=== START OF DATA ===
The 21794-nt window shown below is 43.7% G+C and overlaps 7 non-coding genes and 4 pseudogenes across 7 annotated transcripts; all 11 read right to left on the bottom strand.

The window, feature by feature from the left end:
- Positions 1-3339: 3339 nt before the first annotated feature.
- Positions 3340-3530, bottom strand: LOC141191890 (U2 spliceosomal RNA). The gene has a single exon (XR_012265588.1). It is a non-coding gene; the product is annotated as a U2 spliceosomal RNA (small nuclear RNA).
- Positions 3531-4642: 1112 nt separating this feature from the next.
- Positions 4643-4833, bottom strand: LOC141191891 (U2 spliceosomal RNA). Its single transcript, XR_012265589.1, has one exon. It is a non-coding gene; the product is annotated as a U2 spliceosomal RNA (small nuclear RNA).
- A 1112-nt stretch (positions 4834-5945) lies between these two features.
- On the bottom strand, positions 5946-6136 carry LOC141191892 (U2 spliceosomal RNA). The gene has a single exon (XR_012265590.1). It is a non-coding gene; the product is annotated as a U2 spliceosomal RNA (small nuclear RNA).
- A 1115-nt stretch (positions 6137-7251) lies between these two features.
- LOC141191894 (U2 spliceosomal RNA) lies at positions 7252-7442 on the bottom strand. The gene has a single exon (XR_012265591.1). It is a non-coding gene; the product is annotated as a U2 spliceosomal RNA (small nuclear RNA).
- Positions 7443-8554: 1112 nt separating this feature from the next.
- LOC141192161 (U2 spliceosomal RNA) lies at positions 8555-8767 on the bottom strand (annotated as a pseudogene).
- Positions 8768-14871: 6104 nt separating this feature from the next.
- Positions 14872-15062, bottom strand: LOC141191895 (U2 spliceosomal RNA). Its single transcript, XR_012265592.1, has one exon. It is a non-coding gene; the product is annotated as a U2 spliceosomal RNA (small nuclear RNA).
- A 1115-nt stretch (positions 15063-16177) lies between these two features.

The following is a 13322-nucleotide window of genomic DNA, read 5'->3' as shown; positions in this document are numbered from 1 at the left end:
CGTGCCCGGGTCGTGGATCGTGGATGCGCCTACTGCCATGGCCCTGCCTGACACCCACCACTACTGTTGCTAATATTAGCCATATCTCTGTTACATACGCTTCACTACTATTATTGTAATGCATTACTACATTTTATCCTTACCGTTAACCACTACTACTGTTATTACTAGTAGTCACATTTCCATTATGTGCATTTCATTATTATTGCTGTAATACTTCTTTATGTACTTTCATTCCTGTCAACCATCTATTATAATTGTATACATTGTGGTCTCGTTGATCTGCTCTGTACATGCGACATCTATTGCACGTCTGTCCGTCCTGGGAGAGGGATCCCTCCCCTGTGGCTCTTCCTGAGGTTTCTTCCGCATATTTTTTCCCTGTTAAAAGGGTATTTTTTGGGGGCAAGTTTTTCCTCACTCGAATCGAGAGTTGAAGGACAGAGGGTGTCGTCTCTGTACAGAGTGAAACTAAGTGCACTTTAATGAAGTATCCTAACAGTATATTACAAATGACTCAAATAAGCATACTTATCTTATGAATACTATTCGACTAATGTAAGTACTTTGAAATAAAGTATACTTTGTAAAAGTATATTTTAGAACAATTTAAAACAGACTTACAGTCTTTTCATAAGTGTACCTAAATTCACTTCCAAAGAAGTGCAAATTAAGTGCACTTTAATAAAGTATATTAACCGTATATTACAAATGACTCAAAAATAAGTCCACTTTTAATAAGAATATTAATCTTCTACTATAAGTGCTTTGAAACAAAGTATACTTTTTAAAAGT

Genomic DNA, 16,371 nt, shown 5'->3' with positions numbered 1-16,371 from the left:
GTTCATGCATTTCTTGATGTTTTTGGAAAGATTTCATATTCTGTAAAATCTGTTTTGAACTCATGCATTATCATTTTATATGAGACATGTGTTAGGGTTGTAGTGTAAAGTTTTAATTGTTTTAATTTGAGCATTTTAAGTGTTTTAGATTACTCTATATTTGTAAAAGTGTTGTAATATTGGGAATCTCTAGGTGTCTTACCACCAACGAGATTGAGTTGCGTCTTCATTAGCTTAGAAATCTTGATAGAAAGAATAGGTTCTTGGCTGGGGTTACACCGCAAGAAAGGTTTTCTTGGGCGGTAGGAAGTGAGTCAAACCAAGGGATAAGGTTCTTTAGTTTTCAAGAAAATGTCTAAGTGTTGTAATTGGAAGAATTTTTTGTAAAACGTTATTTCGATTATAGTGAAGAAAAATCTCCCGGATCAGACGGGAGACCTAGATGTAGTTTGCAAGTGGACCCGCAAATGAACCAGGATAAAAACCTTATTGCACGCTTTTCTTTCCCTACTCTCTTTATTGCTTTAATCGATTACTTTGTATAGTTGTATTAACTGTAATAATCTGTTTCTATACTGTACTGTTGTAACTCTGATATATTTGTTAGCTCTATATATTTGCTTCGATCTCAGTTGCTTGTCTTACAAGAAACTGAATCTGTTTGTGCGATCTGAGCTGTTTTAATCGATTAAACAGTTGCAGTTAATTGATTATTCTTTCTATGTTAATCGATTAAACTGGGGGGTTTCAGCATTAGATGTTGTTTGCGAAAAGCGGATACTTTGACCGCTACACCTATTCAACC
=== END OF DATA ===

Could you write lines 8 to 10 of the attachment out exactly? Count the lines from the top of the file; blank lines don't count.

- On the bottom strand, positions 5946-6136 carry LOC141191892 (U2 spliceosomal RNA). The gene has a single exon (XR_012265590.1). It is a non-coding gene; the product is annotated as a U2 spliceosomal RNA (small nuclear RNA).
- A 1115-nt stretch (positions 6137-7251) lies between these two features.
- LOC141191894 (U2 spliceosomal RNA) lies at positions 7252-7442 on the bottom strand. The gene has a single exon (XR_012265591.1). It is a non-coding gene; the product is annotated as a U2 spliceosomal RNA (small nuclear RNA).